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How Iran’s regime failed to derail Iraq’s nationwide protests

Iraq protests (Credit: AP)
Iraq protests (Credit: AP)

Analysis by PMOI/MEK

Iraq, January 21, 2020—Since January 19, demonstrations against the corrupt ruling system in Iraq have taken a new leap. The Iraqi people, especially in the southern provinces of the country, are setting fire to the posters of Qassem Soleimani and Abu Mahdi al-Muhandis, the two terrorist masterminds who were killed in a U.S. drone strike on January 3. Protesters in Najaf also set fire to the headquarters of Kata’ib Hezbollah, an Iran-backed militia group that has committed numerous crimes in Iraq. In Hellah and Nasiriya, the protesters blocked the main roads. In Baghdad, they resisted against attacks of repressive security forces.

The protesters had given an ultimatum to the government that if their demands are not met by January 18, they would enter a new phase of civil disobedience across the country and would block main highways and entrances to Baghdad. Absent a proper government response, the people and youth of Iraq carried out their threat on Monday, January 20, in Baghdad and other cities. In some locations, demonstrators clashed with security forces, which resulted in the injury and death of several protesters.

Protests continued on Tuesday as the organizers of the uprising declared they would not support a new candidate for the prime minister who is himself involved in governmental corruption. Protesters in Baghdad took control of the Mohammed Ghassem highway as well as major squares included al-Tahrir, al-Khalani, al-Gilani, and al-Tayran. In some areas, protesters resisted security forces and forced them to retreat.


The Iranian regime’s goal to spoil the Iraqi uprising

During the three-and-half months that pass from the beginning of nationwide protests in Iraq, the Iranian regime was pursuing two goals in parallel. Tehran, which has been trying to create a quasi-state for itself through its proxies in its western neighbor, has the most to lose from a national uprising that will uproot corruption from Iraq.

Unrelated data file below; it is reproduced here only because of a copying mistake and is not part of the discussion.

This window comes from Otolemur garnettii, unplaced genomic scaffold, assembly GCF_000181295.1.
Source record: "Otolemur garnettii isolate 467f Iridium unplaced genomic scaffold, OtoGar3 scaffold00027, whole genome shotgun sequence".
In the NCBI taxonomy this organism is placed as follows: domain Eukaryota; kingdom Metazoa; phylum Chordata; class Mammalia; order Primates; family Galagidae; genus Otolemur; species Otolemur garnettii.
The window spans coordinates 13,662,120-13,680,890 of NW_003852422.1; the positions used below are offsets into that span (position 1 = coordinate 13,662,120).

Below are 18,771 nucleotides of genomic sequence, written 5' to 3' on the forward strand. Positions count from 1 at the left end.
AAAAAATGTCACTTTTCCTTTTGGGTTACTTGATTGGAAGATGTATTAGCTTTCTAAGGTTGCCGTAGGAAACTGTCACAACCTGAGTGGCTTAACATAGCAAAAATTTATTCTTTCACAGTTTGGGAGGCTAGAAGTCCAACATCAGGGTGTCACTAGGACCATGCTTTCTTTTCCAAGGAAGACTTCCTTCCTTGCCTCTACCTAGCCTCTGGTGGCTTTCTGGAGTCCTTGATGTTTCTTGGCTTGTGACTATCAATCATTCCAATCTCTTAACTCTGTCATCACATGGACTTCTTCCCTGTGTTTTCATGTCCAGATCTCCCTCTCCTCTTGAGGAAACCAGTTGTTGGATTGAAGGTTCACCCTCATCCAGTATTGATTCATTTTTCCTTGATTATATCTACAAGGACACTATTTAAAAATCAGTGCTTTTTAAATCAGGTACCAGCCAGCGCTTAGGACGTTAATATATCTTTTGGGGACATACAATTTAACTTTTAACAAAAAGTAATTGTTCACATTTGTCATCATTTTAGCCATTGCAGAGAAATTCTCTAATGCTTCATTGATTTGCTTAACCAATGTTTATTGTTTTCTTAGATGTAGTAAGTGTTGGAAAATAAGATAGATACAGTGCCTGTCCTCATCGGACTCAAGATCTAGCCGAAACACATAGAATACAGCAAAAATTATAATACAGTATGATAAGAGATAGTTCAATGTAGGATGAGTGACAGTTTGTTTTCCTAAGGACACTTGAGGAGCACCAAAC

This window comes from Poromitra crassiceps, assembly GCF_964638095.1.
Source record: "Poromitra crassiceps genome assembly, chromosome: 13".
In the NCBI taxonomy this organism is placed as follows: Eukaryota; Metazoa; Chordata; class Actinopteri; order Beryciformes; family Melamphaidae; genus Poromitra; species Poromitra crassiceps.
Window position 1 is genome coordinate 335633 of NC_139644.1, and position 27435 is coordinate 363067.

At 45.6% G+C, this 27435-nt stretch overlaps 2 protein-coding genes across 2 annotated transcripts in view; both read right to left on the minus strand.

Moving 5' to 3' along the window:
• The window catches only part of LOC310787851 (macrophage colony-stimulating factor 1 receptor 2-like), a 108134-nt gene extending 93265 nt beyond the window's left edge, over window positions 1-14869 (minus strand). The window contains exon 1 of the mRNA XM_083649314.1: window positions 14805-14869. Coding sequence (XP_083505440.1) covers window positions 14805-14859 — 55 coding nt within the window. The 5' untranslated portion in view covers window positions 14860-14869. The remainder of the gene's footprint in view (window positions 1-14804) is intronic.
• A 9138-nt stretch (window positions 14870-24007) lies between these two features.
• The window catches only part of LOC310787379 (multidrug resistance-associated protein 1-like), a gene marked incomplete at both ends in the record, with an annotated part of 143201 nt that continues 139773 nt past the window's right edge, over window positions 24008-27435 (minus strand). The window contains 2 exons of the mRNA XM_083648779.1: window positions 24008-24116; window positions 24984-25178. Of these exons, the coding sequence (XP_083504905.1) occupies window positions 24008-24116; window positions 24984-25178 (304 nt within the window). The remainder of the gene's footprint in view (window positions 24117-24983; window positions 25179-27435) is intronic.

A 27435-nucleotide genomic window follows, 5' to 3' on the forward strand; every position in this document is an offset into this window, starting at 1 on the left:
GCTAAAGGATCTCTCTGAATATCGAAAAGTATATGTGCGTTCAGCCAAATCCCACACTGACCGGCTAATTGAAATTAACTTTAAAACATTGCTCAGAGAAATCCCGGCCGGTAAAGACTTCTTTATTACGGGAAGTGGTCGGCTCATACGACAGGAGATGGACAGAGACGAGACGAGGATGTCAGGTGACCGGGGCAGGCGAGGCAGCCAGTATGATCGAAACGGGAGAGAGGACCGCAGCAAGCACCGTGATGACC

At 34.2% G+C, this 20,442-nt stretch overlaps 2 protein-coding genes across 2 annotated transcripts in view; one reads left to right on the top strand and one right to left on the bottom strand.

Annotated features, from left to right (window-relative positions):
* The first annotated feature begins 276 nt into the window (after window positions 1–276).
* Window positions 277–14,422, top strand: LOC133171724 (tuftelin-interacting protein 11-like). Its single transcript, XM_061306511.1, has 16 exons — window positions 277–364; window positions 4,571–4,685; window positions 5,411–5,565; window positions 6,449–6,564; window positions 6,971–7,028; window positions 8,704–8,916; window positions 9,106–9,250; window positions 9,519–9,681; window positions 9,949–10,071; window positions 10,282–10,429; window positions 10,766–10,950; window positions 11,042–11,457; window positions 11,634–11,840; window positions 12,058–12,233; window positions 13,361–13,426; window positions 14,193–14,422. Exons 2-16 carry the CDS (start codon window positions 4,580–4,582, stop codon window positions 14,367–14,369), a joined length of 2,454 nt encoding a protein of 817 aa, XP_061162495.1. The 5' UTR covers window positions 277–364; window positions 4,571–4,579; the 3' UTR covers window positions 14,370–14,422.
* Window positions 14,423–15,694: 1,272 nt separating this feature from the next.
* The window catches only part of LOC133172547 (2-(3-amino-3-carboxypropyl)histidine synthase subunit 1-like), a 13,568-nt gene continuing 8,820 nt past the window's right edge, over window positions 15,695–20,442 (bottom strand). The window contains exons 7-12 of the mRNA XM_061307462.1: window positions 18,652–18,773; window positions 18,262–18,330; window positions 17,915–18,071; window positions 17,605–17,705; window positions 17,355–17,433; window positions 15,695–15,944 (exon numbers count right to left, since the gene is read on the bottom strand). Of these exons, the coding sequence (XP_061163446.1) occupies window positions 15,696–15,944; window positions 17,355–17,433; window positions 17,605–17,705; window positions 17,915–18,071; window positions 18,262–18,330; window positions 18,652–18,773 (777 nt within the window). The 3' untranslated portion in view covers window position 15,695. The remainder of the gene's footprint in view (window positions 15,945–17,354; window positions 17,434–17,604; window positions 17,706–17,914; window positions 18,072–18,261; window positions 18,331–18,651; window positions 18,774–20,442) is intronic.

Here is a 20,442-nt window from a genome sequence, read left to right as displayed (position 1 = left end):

First, it wanted to divert the protests toward the U.S., and second, it wanted to cause rifts among the protesters. The main implementor of this plan was the Iranian regime’s chief terrorist Qassem Soleimani.

This was the aim of an attack by the Kata’ib to an American military base on December 27, which resulted in the death of an American contractor. The attack was followed by a U.S. counterattack against Kata’ib’s positions, which resulted in the death of dozens of the group’s fighters. The Iranian regime tried to take advantage of the opportunity to incite anti-American sentiments and launched a protest rally in front of the U.S. embassy on December 31. But not only did the regime fail in creating momentum in the build-up of tensions with the U.S., but it also lost Soleimani and al-Muhandis in the U.S. drone strike that followed.

With two of its key lieutenants eliminated, the regime is now trying to further its ends through Muqtada al-Sadr, using him like a peon to deceive Iraqi protesters and break up their ranks. Sadr’s most significant measure in this regard is the call for an anti-American protest on the coming Friday.

But the organizers of the nationwide Iraqi protests have already answered the regime’s maneuvers in a statement, which reads, “This is a political call that comes from Iran and has nothing to do with Iraq.” In this regard, the message of Iraqi protesters to Sadr is clear: “If the U.S. is a fever, the Iranian regime is cancer!”

In a statement, Ayatollah Ali Sistani, the highest Shiite authority in Iraq, warned against plots to take advantage of the people’s demands in the protests for political goals. Observers and analysts consider Sistani’s remarks as an implicit rejection of Sadr’s call.

The other goal the regime pursued was to exhaust and intimidate the protesters by giving hollow promises and wasting time on the one hand and attacking and killing protesters on the other. In the past months, the regime’s proxy militias and agents have resorted to all forms of terrorist attacks, including snipers, car bombings, assassinations, and more. But the response of the protesters has been clearly spelled out on their banners: “Resistance and patience,” “[The enemy] will tire, but we will not.”

The continued persistence of Iraqi protesters in Tahrir square and other strongholds of the uprising has earned them the respect and support of all segments of the Iraqi society, and every day their numbers are growing.


The reason for the Iranian regime’s defeat in Iraq

There’s no doubt that after 17 years of trying to occupy Iraq through brutal measures and the export of fundamentalism, the Iranian regime is failing in its goal. The increased awareness of the Iraqi people and parallel uprisings in Lebanon and Iran are among the main causes of the regime’s waning power in this country.

The shared grievances and goals of the neighboring people manifested itself in the celebrations that erupted in Iran and Iraq when Soleimani and al-Muhandis were killed, a serious blow to the regime’s apparatus of terror. As resistance leader Massoud Rajavi said in a recent message, “The people of the region have willed to overthrow the religious dictatorship and its agents and mercenaries. The chains will break. And history will bow before the victorious will of our peoples.”